Change in Washington to destabilize oil prices

Oil&Gas Materials 9 November 2020 11:06 (UTC +04:00)
Change in Washington to destabilize oil prices

BAKU, Azerbaijan, Nov.9

By Leman Zeynalova – Trend:

The change in Washington will be a possible destabilizing factor for oil prices, Cyril Widdershoven, a Middle East geopolitical specialist and energy analyst, a partner at Dutch risk consultancy VEROCY and Global Head Strategy Risk at Berry Commodities told Trend.

“Possible rapprochement between Biden/US and Iran could bring some additional Iranian volumes on the market, putting prices on hold or downwards. At the same time, instability in US is increased, so also there is possible negative impact on oil prices.

On the other hand, one could argue that a possible Biden strategy to quell shale oil and gas, and not releasing additional permits for drilling elsewhere, also offshore, will put a major damper on US oil production, pushing prices maybe up.

Instability will still be in market, so looking at oil glut in place, demand down and even heading for new crisis, prices will be down.

Biden still needs to have his administration in place, so until that is clear, politics and instability will be playing, most probably pushing prices down,” said the expert.

According to Ed Crooks, Wood Mackenzie Vice-Chair – Americas, five consequences of a Biden administration for US energy are:

1) A boost for offshore wind. The Trump administration has slowed the process of approving offshore wind and proposed to close off a section of the US Atlantic coast from Florida to Virginia. A Biden administration will act faster to support states and companies seeking to develop offshore wind industries.

2) Restrictions on oil and gas development. There will not be a ban on fracking, but Biden has pledged to end sales of new leases for oil and gas development on public lands and waters. Onshore, the impact would be minimal. Offshore, the effects would be more significant, although they would take some time to become apparent. A ban on new leasing, if permanent, would mean that by 2035 US offshore oil and gas production would be about 30% lower than if lease sales had continued.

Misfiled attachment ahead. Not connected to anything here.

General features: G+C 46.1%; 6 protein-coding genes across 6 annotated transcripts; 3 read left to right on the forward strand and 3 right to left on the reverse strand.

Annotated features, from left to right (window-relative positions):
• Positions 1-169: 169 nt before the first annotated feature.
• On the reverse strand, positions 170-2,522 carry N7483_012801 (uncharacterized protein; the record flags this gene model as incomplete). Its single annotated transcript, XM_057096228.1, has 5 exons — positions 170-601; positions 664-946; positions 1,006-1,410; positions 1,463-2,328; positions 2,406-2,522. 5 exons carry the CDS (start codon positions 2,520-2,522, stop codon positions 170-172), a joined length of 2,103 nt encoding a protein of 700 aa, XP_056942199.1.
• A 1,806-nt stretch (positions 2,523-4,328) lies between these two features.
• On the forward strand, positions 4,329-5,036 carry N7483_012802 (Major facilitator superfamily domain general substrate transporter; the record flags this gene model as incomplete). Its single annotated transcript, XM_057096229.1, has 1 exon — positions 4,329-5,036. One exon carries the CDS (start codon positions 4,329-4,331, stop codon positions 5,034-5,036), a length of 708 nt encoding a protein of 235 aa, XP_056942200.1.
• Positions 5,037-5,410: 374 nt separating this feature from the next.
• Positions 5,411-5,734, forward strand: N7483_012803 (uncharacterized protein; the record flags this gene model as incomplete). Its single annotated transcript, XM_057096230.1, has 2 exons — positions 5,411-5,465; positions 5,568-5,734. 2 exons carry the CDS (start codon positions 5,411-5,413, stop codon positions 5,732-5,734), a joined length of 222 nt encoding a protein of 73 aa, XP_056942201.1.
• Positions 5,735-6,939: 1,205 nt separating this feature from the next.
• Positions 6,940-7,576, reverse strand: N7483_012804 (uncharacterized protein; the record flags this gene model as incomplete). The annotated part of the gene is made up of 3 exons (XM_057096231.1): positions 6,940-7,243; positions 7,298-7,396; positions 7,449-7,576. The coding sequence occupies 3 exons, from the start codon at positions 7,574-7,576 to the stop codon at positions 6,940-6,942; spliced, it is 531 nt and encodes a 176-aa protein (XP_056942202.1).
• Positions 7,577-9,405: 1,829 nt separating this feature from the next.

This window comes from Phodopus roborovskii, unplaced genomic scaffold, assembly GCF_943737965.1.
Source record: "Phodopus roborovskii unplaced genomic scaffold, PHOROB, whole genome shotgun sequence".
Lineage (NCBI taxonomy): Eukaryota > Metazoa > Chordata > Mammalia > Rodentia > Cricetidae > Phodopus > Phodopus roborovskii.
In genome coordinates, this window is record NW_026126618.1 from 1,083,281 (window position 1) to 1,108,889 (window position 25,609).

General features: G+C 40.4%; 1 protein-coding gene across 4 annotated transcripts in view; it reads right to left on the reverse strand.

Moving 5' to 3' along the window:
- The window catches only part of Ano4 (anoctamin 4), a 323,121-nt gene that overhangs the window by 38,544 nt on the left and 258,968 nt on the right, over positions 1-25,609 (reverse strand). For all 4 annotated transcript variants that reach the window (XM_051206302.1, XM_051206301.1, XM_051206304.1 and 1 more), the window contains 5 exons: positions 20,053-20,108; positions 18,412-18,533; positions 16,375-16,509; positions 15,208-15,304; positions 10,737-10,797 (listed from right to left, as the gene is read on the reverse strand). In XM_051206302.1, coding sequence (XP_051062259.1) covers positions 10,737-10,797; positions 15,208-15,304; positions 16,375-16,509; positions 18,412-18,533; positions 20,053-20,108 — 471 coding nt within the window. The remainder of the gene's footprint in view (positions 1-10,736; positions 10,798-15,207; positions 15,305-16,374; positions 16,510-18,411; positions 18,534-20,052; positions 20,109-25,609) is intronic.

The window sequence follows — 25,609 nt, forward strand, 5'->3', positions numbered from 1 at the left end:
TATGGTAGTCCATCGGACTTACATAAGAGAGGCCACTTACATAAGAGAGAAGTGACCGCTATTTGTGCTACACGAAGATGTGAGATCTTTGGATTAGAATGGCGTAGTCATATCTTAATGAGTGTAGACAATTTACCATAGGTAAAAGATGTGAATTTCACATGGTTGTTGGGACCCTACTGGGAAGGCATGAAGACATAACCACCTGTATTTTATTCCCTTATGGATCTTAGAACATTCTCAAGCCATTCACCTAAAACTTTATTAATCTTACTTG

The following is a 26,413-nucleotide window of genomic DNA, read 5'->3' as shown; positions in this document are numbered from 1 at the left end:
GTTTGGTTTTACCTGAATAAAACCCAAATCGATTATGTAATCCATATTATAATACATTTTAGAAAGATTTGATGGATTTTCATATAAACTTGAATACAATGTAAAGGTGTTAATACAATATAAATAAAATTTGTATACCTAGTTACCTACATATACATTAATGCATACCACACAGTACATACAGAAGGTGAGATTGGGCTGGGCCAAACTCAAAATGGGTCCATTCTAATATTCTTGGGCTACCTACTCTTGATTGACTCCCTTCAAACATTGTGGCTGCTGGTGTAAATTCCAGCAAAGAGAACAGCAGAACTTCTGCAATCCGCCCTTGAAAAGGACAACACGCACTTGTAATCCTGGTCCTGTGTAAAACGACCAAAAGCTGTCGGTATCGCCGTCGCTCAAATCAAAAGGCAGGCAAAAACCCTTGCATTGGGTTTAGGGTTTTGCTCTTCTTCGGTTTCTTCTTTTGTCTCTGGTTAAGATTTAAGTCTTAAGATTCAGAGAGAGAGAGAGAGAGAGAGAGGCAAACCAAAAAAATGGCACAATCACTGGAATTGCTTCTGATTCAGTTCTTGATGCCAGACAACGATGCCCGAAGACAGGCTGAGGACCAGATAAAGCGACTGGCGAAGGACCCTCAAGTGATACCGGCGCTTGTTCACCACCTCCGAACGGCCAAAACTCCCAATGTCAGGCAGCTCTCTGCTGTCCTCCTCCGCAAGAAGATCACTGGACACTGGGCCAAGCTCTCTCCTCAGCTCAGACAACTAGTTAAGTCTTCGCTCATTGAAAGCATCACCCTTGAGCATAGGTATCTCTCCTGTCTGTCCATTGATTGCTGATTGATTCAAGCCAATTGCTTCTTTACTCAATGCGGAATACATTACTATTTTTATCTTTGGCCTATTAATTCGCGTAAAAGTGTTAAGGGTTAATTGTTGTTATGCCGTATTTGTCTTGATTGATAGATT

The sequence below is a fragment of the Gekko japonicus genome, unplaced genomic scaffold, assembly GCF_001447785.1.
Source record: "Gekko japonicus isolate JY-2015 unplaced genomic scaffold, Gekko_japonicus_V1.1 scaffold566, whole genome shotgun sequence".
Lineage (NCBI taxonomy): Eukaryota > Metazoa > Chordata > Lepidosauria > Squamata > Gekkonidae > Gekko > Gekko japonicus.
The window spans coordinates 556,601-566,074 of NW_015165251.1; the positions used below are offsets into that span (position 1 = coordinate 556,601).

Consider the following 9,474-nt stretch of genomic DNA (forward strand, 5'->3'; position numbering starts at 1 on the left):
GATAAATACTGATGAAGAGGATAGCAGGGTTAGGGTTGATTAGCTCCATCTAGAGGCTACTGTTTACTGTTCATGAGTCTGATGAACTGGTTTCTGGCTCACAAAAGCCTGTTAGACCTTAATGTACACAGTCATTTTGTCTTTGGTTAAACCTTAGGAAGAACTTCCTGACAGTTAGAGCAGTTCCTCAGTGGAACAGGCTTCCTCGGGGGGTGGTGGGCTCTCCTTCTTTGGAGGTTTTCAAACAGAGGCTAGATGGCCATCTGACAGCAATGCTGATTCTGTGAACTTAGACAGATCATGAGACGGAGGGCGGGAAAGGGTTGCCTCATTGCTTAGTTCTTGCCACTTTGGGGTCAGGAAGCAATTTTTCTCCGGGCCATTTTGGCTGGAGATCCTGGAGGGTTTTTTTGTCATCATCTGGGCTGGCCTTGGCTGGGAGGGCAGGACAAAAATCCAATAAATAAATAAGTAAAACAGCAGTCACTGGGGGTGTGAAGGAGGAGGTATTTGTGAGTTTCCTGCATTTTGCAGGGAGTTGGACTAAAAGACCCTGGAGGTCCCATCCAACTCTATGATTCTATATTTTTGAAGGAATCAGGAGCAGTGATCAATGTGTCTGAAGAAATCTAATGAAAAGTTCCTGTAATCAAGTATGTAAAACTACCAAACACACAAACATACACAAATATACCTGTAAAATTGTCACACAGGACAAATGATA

3) New hurdles for oil and gas infrastructure projects. Decisions on federal permits for infrastructure projects will take into account their implications for greenhouse gas emissions and climate change, creating new hurdles for developers of oil and gas pipelines and export facilities.

4) Support for electric vehicles. Biden plans to impose tighter fuel economy standards, which will help sales of electric cars. By 2030 there could be 4 million EVs on US roads as a result of those standards, almost 60% more than if the Trump administration’s rules had taken effect. However, the impact on US fuel demand this decade will be minimal. Even 4 million EVs represent only about 1.5% of the total of 275 million vehicles we expect on US roads in 2030.

5) No quick relaxation of sanctions on Iran. Although Biden has been strongly critical of Trump’s decision to take the US out of the international deal over Iran’s nuclear programme, and has promised a change in approach, that does not mean he will move quickly to relax the sanctions that have been imposed since 2018. Negotiations about a possible renewed deal are not likely to begin until June 2021 at the earliest, after Iran’s elections, and there is no guarantee that the two countries will reach agreement.


Follow the author on Twitter: @Lyaman_Zeyn